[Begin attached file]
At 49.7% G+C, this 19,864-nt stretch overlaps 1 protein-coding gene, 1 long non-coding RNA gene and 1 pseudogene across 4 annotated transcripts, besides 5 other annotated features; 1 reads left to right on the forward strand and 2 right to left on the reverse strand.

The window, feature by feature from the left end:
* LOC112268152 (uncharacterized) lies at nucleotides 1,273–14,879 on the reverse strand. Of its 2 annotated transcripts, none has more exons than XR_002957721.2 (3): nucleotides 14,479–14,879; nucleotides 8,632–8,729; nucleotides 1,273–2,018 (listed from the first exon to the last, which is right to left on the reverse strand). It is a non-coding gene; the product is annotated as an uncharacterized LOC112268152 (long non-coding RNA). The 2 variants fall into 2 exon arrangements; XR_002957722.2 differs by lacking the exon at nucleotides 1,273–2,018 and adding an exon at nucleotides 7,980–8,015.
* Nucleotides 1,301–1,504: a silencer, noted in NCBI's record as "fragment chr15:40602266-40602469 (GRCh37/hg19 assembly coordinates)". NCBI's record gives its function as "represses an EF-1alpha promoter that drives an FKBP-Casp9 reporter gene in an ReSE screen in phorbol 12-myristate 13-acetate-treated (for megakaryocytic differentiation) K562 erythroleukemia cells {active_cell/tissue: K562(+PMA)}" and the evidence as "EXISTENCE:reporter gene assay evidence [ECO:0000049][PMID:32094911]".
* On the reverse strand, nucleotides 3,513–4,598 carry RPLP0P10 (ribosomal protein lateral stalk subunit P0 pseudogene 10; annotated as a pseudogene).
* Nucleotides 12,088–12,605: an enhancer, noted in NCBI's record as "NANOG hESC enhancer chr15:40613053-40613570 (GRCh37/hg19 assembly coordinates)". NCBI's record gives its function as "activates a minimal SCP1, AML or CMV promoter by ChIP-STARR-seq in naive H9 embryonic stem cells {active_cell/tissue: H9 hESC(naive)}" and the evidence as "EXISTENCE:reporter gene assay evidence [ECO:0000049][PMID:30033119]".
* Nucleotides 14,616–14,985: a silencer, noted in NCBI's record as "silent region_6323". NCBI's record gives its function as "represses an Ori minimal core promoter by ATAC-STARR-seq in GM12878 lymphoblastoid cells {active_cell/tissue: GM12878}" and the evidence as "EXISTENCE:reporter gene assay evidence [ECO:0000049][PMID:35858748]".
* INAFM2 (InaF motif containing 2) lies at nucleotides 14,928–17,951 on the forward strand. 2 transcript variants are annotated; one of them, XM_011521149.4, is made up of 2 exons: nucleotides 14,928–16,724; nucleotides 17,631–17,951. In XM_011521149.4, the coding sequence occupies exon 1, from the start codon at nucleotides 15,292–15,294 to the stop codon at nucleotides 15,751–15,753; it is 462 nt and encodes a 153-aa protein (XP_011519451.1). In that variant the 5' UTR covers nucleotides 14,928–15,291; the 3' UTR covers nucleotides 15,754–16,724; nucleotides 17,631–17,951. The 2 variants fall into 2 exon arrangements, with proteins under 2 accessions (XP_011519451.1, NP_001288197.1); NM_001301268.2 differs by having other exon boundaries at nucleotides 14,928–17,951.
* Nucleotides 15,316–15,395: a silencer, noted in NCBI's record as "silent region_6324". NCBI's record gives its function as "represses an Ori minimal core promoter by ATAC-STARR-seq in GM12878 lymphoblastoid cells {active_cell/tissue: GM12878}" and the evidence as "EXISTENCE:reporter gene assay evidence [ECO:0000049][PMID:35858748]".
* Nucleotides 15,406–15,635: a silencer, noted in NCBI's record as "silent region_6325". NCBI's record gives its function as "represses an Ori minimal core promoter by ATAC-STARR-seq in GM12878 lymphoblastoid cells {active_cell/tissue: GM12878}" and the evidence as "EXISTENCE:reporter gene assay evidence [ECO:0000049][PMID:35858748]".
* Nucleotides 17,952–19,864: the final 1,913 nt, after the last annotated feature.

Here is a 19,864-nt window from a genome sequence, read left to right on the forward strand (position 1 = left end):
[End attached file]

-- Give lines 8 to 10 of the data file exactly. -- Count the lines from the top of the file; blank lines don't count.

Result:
* INAFM2 (InaF motif containing 2) lies at nucleotides 14,928–17,951 on the forward strand. 2 transcript variants are annotated; one of them, XM_011521149.4, is made up of 2 exons: nucleotides 14,928–16,724; nucleotides 17,631–17,951. In XM_011521149.4, the coding sequence occupies exon 1, from the start codon at nucleotides 15,292–15,294 to the stop codon at nucleotides 15,751–15,753; it is 462 nt and encodes a 153-aa protein (XP_011519451.1). In that variant the 5' UTR covers nucleotides 14,928–15,291; the 3' UTR covers nucleotides 15,754–16,724; nucleotides 17,631–17,951. The 2 variants fall into 2 exon arrangements, with proteins under 2 accessions (XP_011519451.1, NP_001288197.1); NM_001301268.2 differs by having other exon boundaries at nucleotides 14,928–17,951.
* Nucleotides 15,316–15,395: a silencer, noted in NCBI's record as "silent region_6324". NCBI's record gives its function as "represses an Ori minimal core promoter by ATAC-STARR-seq in GM12878 lymphoblastoid cells {active_cell/tissue: GM12878}" and the evidence as "EXISTENCE:reporter gene assay evidence [ECO:0000049][PMID:35858748]".
* Nucleotides 15,406–15,635: a silencer, noted in NCBI's record as "silent region_6325". NCBI's record gives its function as "represses an Ori minimal core promoter by ATAC-STARR-seq in GM12878 lymphoblastoid cells {active_cell/tissue: GM12878}" and the evidence as "EXISTENCE:reporter gene assay evidence [ECO:0000049][PMID:35858748]".